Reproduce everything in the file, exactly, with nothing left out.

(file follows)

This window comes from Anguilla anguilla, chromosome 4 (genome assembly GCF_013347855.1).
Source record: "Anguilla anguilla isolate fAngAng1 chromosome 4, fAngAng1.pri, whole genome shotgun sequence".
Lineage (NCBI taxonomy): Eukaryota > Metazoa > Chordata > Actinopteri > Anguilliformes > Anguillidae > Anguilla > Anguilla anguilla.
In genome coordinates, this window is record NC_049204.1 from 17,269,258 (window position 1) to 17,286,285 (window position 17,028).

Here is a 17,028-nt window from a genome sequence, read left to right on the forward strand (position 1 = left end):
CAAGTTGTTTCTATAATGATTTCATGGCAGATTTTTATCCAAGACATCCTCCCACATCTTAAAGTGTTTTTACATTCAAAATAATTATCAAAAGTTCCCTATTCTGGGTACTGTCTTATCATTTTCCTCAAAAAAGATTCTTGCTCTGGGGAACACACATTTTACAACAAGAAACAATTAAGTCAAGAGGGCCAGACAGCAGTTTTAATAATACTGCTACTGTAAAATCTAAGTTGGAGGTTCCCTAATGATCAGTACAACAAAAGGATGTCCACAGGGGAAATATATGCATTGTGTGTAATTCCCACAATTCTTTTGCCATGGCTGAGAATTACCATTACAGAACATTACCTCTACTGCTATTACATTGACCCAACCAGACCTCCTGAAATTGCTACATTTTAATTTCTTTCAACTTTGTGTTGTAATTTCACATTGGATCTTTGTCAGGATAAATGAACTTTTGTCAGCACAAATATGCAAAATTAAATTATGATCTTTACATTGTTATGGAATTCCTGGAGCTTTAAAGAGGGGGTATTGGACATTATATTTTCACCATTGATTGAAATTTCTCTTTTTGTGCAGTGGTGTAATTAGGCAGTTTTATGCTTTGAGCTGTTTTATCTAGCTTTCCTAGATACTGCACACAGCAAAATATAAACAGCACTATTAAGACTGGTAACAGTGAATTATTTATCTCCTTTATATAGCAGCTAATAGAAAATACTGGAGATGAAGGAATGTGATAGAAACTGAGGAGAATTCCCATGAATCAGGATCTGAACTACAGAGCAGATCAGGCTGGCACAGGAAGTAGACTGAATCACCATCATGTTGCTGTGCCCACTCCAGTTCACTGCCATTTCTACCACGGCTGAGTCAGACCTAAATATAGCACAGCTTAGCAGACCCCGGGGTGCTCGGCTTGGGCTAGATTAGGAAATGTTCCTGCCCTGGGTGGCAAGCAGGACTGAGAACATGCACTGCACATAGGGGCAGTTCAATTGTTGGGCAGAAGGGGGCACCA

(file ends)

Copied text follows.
This window comes from Anguilla anguilla, chromosome 4 (genome assembly GCF_013347855.1).
Source record: "Anguilla anguilla isolate fAngAng1 chromosome 4, fAngAng1.pri, whole genome shotgun sequence".
Lineage (NCBI taxonomy): Eukaryota > Metazoa > Chordata > Actinopteri > Anguilliformes > Anguillidae > Anguilla > Anguilla anguilla.
In genome coordinates, this window is record NC_049204.1 from 17,269,258 (window position 1) to 17,286,285 (window position 17,028).

Here is a 17,028-nt window from a genome sequence, read left to right on the forward strand (position 1 = left end):
CAAGTTGTTTCTATAATGATTTCATGGCAGATTTTTATCCAAGACATCCTCCCACATCTTAAAGTGTTTTTACATTCAAAATAATTATCAAAAGTTCCCTATTCTGGGTACTGTCTTATCATTTTCCTCAAAAAAGATTCTTGCTCTGGGGAACACACATTTTACAACAAGAAACAATTAAGTCAAGAGGGCCAGACAGCAGTTTTAATAATACTGCTACTGTAAAATCTAAGTTGGAGGTTCCCTAATGATCAGTACAACAAAAGGATGTCCACAGGGGAAATATATGCATTGTGTGTAATTCCCACAATTCTTTTGCCATGGCTGAGAATTACCATTACAGAACATTACCTCTACTGCTATTACATTGACCCAACCAGACCTCCTGAAATTGCTACATTTTAATTTCTTTCAACTTTGTGTTGTAATTTCACATTGGATCTTTGTCAGGATAAATGAACTTTTGTCAGCACAAATATGCAAAATTAAATTATGATCTTTACATTGTTATGGAATTCCTGGAGCTTTAAAGAGGGGGTATTGGACATTATATTTTCACCATTGATTGAAATTTCTCTTTTTGTGCAGTGGTGTAATTAGGCAGTTTTATGCTTTGAGCTGTTTTATCTAGCTTTCCTAGATACTGCACACAGCAAAATATAAACAGCACTATTAAGACTGGTAACAGTGAATTATTTATCTCCTTTATATAGCAGCTAATAGAAAATACTGGAGATGAAGGAATGTGATAGAAACTGAGGAGAATTCCCATGAATCAGGATCTGAACTACAGAGCAGATCAGGCTGGCACAGGAAGTAGACTGAATCACCATCATGTTGCTGTGCCCACTCCAGTTCACTGCCATTTCTACCACGGCTGAGTCAGACCTAAATATAGCACAGCTTAGCAGACCCCGGGGTGCTCGGCTTGGGCTAGATTAGGAAATGTTCCTGCCCTGGGTGGCAAGCAGGACTGAGAACATGCACTGCACATAGGGGCAGTTCAATTGTTGGGCAGAAGGGGGCACCA